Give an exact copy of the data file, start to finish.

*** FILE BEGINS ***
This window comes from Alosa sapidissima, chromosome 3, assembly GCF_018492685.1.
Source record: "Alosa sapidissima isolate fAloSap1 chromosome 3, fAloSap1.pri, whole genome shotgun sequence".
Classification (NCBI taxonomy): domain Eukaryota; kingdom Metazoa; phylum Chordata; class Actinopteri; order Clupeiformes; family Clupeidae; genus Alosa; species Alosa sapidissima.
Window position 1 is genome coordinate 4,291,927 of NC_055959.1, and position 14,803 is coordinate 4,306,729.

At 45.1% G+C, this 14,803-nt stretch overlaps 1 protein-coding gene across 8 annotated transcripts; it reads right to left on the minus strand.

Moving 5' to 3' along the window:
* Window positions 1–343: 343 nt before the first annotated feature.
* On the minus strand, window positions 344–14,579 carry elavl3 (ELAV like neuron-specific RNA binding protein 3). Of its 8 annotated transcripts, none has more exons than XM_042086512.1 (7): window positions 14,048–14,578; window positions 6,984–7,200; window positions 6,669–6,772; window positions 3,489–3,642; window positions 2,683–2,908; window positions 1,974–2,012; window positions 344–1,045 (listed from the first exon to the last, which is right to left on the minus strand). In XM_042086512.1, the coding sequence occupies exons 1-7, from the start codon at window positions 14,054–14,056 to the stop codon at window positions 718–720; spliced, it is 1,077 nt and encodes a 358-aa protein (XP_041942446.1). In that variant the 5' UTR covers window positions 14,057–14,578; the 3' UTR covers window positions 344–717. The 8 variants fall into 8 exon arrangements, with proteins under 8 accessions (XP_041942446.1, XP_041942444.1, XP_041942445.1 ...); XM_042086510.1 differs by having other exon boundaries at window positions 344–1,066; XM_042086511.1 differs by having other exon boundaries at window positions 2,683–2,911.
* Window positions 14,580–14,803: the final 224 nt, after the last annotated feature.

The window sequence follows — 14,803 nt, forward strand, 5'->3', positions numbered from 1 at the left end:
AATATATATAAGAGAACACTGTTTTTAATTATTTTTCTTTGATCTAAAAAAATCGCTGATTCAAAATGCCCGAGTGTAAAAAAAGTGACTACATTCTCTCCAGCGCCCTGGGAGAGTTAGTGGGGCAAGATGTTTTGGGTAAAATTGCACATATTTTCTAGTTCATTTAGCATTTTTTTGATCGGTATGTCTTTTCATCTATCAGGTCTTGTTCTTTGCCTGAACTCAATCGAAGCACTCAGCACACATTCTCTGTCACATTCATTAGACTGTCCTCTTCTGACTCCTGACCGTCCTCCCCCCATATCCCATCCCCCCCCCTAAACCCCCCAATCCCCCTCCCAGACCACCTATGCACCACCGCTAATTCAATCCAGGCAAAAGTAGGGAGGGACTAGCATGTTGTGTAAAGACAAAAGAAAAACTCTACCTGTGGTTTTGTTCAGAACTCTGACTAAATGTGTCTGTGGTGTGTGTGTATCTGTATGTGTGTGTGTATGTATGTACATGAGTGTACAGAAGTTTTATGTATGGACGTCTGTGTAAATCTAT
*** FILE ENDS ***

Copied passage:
This window comes from Alosa sapidissima, chromosome 3, assembly GCF_018492685.1.
Source record: "Alosa sapidissima isolate fAloSap1 chromosome 3, fAloSap1.pri, whole genome shotgun sequence".
Classification (NCBI taxonomy): domain Eukaryota; kingdom Metazoa; phylum Chordata; class Actinopteri; order Clupeiformes; family Clupeidae; genus Alosa; species Alosa sapidissima.
Window position 1 is genome coordinate 4,291,927 of NC_055959.1, and position 14,803 is coordinate 4,306,729.

At 45.1% G+C, this 14,803-nt stretch overlaps 1 protein-coding gene across 8 annotated transcripts; it reads right to left on the minus strand.

Moving 5' to 3' along the window:
* Window positions 1–343: 343 nt before the first annotated feature.
* On the minus strand, window positions 344–14,579 carry elavl3 (ELAV like neuron-specific RNA binding protein 3). Of its 8 annotated transcripts, none has more exons than XM_042086512.1 (7): window positions 14,048–14,578; window positions 6,984–7,200; window positions 6,669–6,772; window positions 3,489–3,642; window positions 2,683–2,908; window positions 1,974–2,012; window positions 344–1,045 (listed from the first exon to the last, which is right to left on the minus strand). In XM_042086512.1, the coding sequence occupies exons 1-7, from the start codon at window positions 14,054–14,056 to the stop codon at window positions 718–720; spliced, it is 1,077 nt and encodes a 358-aa protein (XP_041942446.1). In that variant the 5' UTR covers window positions 14,057–14,578; the 3' UTR covers window positions 344–717. The 8 variants fall into 8 exon arrangements, with proteins under 8 accessions (XP_041942446.1, XP_041942444.1, XP_041942445.1 ...); XM_042086510.1 differs by having other exon boundaries at window positions 344–1,066; XM_042086511.1 differs by having other exon boundaries at window positions 2,683–2,911.
* Window positions 14,580–14,803: the final 224 nt, after the last annotated feature.

The window sequence follows — 14,803 nt, forward strand, 5'->3', positions numbered from 1 at the left end:
AATATATATAAGAGAACACTGTTTTTAATTATTTTTCTTTGATCTAAAAAAATCGCTGATTCAAAATGCCCGAGTGTAAAAAAAGTGACTACATTCTCTCCAGCGCCCTGGGAGAGTTAGTGGGGCAAGATGTTTTGGGTAAAATTGCACATATTTTCTAGTTCATTTAGCATTTTTTTGATCGGTATGTCTTTTCATCTATCAGGTCTTGTTCTTTGCCTGAACTCAATCGAAGCACTCAGCACACATTCTCTGTCACATTCATTAGACTGTCCTCTTCTGACTCCTGACCGTCCTCCCCCCATATCCCATCCCCCCCCCTAAACCCCCCAATCCCCCTCCCAGACCACCTATGCACCACCGCTAATTCAATCCAGGCAAAAGTAGGGAGGGACTAGCATGTTGTGTAAAGACAAAAGAAAAACTCTACCTGTGGTTTTGTTCAGAACTCTGACTAAATGTGTCTGTGGTGTGTGTGTATCTGTATGTGTGTGTGTATGTATGTACATGAGTGTACAGAAGTTTTATGTATGGACGTCTGTGTAAATCTAT